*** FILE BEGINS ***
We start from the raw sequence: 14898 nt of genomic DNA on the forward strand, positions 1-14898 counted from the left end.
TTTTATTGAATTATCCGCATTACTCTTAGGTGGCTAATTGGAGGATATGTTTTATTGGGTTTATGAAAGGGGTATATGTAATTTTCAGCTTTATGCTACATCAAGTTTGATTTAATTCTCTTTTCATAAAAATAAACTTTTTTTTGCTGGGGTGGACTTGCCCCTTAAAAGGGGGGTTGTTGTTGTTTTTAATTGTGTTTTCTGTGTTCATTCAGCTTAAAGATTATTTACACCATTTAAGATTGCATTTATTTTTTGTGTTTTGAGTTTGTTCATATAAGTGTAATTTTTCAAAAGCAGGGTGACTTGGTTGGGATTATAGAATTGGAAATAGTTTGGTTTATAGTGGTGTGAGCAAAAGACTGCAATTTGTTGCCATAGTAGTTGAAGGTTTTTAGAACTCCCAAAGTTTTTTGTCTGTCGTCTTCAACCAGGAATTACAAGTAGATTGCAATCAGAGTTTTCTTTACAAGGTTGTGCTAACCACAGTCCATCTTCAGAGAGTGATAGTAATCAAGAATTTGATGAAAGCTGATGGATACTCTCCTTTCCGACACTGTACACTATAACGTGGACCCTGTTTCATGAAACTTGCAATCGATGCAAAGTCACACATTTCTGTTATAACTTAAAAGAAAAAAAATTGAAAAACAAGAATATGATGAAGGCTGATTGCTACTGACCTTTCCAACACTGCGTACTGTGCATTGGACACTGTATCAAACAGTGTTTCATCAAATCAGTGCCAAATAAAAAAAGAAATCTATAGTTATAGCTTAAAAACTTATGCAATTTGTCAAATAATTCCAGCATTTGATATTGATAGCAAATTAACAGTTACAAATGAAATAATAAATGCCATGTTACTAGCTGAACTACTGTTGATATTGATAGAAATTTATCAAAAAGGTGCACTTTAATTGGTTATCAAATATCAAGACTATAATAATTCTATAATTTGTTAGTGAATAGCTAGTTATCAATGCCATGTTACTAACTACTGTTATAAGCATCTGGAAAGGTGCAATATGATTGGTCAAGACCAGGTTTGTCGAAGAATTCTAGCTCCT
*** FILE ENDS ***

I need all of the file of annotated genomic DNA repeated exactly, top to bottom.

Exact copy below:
We start from the raw sequence: 14898 nt of genomic DNA on the forward strand, positions 1-14898 counted from the left end.
TTTTATTGAATTATCCGCATTACTCTTAGGTGGCTAATTGGAGGATATGTTTTATTGGGTTTATGAAAGGGGTATATGTAATTTTCAGCTTTATGCTACATCAAGTTTGATTTAATTCTCTTTTCATAAAAATAAACTTTTTTTTGCTGGGGTGGACTTGCCCCTTAAAAGGGGGGTTGTTGTTGTTTTTAATTGTGTTTTCTGTGTTCATTCAGCTTAAAGATTATTTACACCATTTAAGATTGCATTTATTTTTTGTGTTTTGAGTTTGTTCATATAAGTGTAATTTTTCAAAAGCAGGGTGACTTGGTTGGGATTATAGAATTGGAAATAGTTTGGTTTATAGTGGTGTGAGCAAAAGACTGCAATTTGTTGCCATAGTAGTTGAAGGTTTTTAGAACTCCCAAAGTTTTTTGTCTGTCGTCTTCAACCAGGAATTACAAGTAGATTGCAATCAGAGTTTTCTTTACAAGGTTGTGCTAACCACAGTCCATCTTCAGAGAGTGATAGTAATCAAGAATTTGATGAAAGCTGATGGATACTCTCCTTTCCGACACTGTACACTATAACGTGGACCCTGTTTCATGAAACTTGCAATCGATGCAAAGTCACACATTTCTGTTATAACTTAAAAGAAAAAAAATTGAAAAACAAGAATATGATGAAGGCTGATTGCTACTGACCTTTCCAACACTGCGTACTGTGCATTGGACACTGTATCAAACAGTGTTTCATCAAATCAGTGCCAAATAAAAAAAGAAATCTATAGTTATAGCTTAAAAACTTATGCAATTTGTCAAATAATTCCAGCATTTGATATTGATAGCAAATTAACAGTTACAAATGAAATAATAAATGCCATGTTACTAGCTGAACTACTGTTGATATTGATAGAAATTTATCAAAAAGGTGCACTTTAATTGGTTATCAAATATCAAGACTATAATAATTCTATAATTTGTTAGTGAATAGCTAGTTATCAATGCCATGTTACTAACTACTGTTATAAGCATCTGGAAAGGTGCAATATGATTGGTCAAGACCAGGTTTGTCGAAGAATTCTAGCTCCT